Mother Earth Living


A Small Renaissance: Renovating a San Francisco Cottage

In San Francisco, a tiny Earthquake Cottage grows up by going underground.



Radiant coral-red trim and red and pink pillows on Alma Hecht’s front porch bench welcome visitors, creating one of many small seating or outdoor entertaining spaces around her San Francisco cottage.
Photography by Barbara Bourne
Alma used repeating tones and textures throughout the house to create a smooth, elegant flow between the old space and the new.
Photography by Barbara Bourne
Alma styles small corners of her house and garden as their own distinct pocket spaces. Here, a small shady retreat is nestled into the far side of her front porch—replete with furnishings, art and plantings.
Photography by Barbara Bourne
Alma’s Earthquake Cottage is flanked on three sides by her garden, an integral part of the overall style. A spill jar welcomes visitors on the right; small trees, shrubs and vines shape an oasis. An evergreen clematis drapes the front porch, one of many scented plants that bloom at different times of the year.
Photography by Barbara Bourne
The stairwell between the original and new lower levels became a blank canvas for Alma to display this carved Moroccan panel and lantern; the antique shop owner said the lantern was from Rudolph Valentino’s estate.
Photography by Barbara Bourne
The view from the front door through the living room and into the dining room showcases the oak parquet floor, which dates back to the 1920s. Alma had multiple layers of flooring removed to reveal the original fir floor in the kitchen.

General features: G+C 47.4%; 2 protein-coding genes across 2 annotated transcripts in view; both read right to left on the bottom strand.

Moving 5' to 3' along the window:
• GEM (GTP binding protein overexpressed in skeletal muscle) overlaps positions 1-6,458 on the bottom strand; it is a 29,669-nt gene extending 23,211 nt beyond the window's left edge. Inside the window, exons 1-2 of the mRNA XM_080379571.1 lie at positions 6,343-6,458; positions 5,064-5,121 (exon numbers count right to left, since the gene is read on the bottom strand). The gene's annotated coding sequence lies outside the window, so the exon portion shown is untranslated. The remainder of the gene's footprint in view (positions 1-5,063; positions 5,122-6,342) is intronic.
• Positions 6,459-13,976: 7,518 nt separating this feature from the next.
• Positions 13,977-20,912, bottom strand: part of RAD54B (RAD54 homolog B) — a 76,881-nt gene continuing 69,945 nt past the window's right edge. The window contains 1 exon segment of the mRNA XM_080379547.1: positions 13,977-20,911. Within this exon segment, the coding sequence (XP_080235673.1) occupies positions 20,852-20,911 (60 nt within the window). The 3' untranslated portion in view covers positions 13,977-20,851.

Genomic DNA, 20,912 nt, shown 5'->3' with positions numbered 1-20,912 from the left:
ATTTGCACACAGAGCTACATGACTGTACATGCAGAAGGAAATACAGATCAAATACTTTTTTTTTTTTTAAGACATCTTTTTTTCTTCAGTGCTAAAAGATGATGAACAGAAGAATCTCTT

Photography by Barbara Bourne
The kitchen has the original painted wooden cabinets and tile countertops. The large gilt mirror adds a sense of space, light and elegance to the room.
Photography by Barbara Bourne
A terraced outdoor seating area features brightly colored pillows. The wall’s painted trim, sculptural objects and a mirror liven what was once dead space.
Photography by Barbara Bourne
The vignette along a painted ledge in the main floor bathroom is of an antique painted vanity and a three-footed copper pot with an orchid.
Photography by Barbara Bourne
The kitchen opens into the living room, where Alma’s dog and constant companion, Sabu, keeps watch over her front door.
Photography by Barbara Bourne
The walls of the media room, part of the new lower level, are finished with earth-friendly plaster. Because of the grade of the property’s natural slope, the new lower-level rooms have abundant windows and natural light.
Photography by Barbara Bourne
The deep color of the dining area’s walls suggests a sense of separation from the kitchen, offering vibrant contrast to the green foliage and blue sky outside.
Photography by Barbara Bourne
Alma hand-stained the concrete floors in her new studio and designed the watering can fountain outside on the patio.
Photography by Barbara Bourne
Oil paintings by Esta Kornfield harmonize with the wainscoting in the master bathroom.
Photography by Barbara Bourne
Alma displays a few of the watering cans from her extensive collection on her front porch.
Photography by Barbara Bourne
The tea and knife niche in the wall beside the stove, original to the kitchen, is painted in the dining nook’s pumpkin- spice tone.
Photography by Barbara Bourne





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